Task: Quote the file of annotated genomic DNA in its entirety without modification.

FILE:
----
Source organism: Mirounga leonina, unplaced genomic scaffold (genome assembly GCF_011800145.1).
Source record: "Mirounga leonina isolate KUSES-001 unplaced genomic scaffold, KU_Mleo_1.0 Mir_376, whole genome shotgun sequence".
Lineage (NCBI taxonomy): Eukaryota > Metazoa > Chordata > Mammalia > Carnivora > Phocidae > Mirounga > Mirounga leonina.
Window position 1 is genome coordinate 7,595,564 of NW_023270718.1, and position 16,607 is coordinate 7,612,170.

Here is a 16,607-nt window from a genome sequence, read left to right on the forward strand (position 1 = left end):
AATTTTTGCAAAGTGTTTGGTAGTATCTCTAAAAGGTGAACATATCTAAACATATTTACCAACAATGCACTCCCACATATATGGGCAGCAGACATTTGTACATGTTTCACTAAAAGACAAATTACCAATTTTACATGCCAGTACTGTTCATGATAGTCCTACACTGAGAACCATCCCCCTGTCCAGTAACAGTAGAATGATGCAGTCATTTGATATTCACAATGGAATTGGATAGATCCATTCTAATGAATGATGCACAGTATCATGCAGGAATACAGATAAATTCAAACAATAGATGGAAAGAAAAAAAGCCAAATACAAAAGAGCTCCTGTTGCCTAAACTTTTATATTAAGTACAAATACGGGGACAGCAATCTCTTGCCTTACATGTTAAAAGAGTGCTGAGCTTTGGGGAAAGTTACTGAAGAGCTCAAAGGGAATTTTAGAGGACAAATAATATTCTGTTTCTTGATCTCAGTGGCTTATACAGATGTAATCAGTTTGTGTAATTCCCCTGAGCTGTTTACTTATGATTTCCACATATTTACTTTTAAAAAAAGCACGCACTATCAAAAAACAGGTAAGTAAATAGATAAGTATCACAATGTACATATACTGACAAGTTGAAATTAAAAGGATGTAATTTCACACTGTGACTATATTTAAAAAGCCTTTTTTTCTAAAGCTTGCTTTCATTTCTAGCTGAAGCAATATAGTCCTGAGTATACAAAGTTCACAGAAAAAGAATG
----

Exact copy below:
Source organism: Mirounga leonina, unplaced genomic scaffold (genome assembly GCF_011800145.1).
Source record: "Mirounga leonina isolate KUSES-001 unplaced genomic scaffold, KU_Mleo_1.0 Mir_376, whole genome shotgun sequence".
Lineage (NCBI taxonomy): Eukaryota > Metazoa > Chordata > Mammalia > Carnivora > Phocidae > Mirounga > Mirounga leonina.
Window position 1 is genome coordinate 7,595,564 of NW_023270718.1, and position 16,607 is coordinate 7,612,170.

Here is a 16,607-nt window from a genome sequence, read left to right on the forward strand (position 1 = left end):
AATTTTTGCAAAGTGTTTGGTAGTATCTCTAAAAGGTGAACATATCTAAACATATTTACCAACAATGCACTCCCACATATATGGGCAGCAGACATTTGTACATGTTTCACTAAAAGACAAATTACCAATTTTACATGCCAGTACTGTTCATGATAGTCCTACACTGAGAACCATCCCCCTGTCCAGTAACAGTAGAATGATGCAGTCATTTGATATTCACAATGGAATTGGATAGATCCATTCTAATGAATGATGCACAGTATCATGCAGGAATACAGATAAATTCAAACAATAGATGGAAAGAAAAAAAGCCAAATACAAAAGAGCTCCTGTTGCCTAAACTTTTATATTAAGTACAAATACGGGGACAGCAATCTCTTGCCTTACATGTTAAAAGAGTGCTGAGCTTTGGGGAAAGTTACTGAAGAGCTCAAAGGGAATTTTAGAGGACAAATAATATTCTGTTTCTTGATCTCAGTGGCTTATACAGATGTAATCAGTTTGTGTAATTCCCCTGAGCTGTTTACTTATGATTTCCACATATTTACTTTTAAAAAAAGCACGCACTATCAAAAAACAGGTAAGTAAATAGATAAGTATCACAATGTACATATACTGACAAGTTGAAATTAAAAGGATGTAATTTCACACTGTGACTATATTTAAAAAGCCTTTTTTTCTAAAGCTTGCTTTCATTTCTAGCTGAAGCAATATAGTCCTGAGTATACAAAGTTCACAGAAAAAGAATG